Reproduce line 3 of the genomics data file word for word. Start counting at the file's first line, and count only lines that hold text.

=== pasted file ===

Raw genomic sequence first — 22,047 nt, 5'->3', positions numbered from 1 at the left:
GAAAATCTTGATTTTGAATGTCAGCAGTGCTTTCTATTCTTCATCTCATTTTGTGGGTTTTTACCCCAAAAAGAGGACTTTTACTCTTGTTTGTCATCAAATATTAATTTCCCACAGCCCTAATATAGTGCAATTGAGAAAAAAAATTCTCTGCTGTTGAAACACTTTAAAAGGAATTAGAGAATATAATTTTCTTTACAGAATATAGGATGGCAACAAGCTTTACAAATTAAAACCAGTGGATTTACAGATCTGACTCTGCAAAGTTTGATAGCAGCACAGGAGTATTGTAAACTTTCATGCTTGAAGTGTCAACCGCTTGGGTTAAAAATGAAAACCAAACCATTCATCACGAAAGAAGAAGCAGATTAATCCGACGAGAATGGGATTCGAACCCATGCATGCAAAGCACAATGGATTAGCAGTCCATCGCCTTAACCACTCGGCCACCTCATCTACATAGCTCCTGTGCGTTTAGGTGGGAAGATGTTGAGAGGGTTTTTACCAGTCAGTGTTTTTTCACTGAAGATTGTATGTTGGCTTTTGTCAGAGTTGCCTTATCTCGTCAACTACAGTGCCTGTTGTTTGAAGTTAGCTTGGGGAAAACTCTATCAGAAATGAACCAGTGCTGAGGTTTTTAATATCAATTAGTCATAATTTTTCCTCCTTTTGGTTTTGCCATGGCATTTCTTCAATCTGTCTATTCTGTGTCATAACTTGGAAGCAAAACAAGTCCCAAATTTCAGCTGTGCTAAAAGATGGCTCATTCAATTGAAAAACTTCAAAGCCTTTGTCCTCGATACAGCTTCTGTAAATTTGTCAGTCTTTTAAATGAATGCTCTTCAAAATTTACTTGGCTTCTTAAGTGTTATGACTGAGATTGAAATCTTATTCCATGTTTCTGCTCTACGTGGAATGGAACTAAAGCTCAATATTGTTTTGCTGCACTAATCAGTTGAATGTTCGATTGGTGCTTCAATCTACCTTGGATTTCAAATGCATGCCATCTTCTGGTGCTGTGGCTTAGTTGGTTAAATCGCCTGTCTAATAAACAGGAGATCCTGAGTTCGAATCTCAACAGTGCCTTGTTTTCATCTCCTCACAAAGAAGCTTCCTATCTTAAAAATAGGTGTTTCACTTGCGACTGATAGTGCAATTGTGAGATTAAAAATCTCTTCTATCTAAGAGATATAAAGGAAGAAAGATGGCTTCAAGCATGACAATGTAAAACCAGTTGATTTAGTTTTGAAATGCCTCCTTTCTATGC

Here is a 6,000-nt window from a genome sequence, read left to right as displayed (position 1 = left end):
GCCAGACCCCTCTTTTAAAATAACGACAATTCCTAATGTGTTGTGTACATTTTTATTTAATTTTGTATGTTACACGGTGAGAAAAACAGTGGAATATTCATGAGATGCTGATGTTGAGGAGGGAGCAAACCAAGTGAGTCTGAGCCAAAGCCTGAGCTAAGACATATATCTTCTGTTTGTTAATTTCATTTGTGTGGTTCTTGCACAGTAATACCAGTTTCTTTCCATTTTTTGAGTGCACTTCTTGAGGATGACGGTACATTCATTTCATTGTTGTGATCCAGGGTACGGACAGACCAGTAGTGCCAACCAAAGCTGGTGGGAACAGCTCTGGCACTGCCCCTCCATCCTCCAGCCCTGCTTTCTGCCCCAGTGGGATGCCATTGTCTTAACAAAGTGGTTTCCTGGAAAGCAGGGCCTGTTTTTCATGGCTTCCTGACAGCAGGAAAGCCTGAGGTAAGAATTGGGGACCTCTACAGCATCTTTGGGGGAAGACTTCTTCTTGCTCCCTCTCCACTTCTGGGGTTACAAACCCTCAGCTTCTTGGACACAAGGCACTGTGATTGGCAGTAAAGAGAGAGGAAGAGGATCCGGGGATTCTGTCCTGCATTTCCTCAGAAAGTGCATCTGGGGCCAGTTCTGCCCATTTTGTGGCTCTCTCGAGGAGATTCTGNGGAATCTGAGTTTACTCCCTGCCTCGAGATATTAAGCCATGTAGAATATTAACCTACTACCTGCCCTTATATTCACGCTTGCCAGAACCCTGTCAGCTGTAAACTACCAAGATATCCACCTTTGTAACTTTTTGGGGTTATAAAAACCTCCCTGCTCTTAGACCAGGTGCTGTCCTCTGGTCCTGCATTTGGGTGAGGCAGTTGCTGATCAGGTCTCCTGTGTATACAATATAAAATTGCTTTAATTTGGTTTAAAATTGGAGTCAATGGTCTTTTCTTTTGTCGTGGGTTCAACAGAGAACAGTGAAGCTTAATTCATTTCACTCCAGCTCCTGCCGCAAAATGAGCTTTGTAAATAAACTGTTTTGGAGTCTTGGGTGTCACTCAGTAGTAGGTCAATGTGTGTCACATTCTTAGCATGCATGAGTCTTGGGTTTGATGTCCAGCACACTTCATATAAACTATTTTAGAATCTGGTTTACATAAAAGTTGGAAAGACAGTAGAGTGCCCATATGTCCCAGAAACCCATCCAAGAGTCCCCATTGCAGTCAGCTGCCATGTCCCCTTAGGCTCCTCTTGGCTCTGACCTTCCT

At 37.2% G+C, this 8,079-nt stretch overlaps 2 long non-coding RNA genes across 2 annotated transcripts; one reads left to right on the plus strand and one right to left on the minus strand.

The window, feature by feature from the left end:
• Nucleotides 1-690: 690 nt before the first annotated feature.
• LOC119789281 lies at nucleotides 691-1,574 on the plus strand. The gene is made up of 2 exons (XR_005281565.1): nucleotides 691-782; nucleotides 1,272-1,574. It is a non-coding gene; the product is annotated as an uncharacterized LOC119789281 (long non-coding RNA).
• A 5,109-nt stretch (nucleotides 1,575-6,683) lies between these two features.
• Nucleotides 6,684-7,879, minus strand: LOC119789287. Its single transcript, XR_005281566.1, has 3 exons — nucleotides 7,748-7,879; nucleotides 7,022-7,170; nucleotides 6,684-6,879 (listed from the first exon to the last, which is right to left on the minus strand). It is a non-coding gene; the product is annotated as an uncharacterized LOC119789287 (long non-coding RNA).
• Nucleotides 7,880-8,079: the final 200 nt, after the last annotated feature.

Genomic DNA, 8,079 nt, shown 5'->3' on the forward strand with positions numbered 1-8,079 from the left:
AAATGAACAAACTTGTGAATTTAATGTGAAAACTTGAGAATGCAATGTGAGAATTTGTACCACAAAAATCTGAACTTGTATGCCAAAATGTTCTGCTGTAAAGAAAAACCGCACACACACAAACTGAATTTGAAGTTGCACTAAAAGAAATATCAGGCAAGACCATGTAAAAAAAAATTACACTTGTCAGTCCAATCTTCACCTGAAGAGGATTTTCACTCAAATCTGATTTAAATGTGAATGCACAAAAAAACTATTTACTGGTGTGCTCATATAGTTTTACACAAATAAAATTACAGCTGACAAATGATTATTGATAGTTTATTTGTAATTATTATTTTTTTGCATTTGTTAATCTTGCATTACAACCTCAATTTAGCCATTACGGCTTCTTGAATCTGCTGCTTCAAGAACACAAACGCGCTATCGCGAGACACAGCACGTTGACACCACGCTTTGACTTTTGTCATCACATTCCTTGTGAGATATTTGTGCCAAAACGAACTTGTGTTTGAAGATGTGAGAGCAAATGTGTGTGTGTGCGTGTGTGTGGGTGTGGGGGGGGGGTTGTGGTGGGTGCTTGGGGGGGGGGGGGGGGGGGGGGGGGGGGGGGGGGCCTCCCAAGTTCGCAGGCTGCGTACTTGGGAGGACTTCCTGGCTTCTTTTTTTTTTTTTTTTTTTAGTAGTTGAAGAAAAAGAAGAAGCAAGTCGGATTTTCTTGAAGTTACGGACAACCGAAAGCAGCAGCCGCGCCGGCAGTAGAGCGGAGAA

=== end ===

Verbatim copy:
Here is a 6,000-nt window from a genome sequence, read left to right as displayed (position 1 = left end):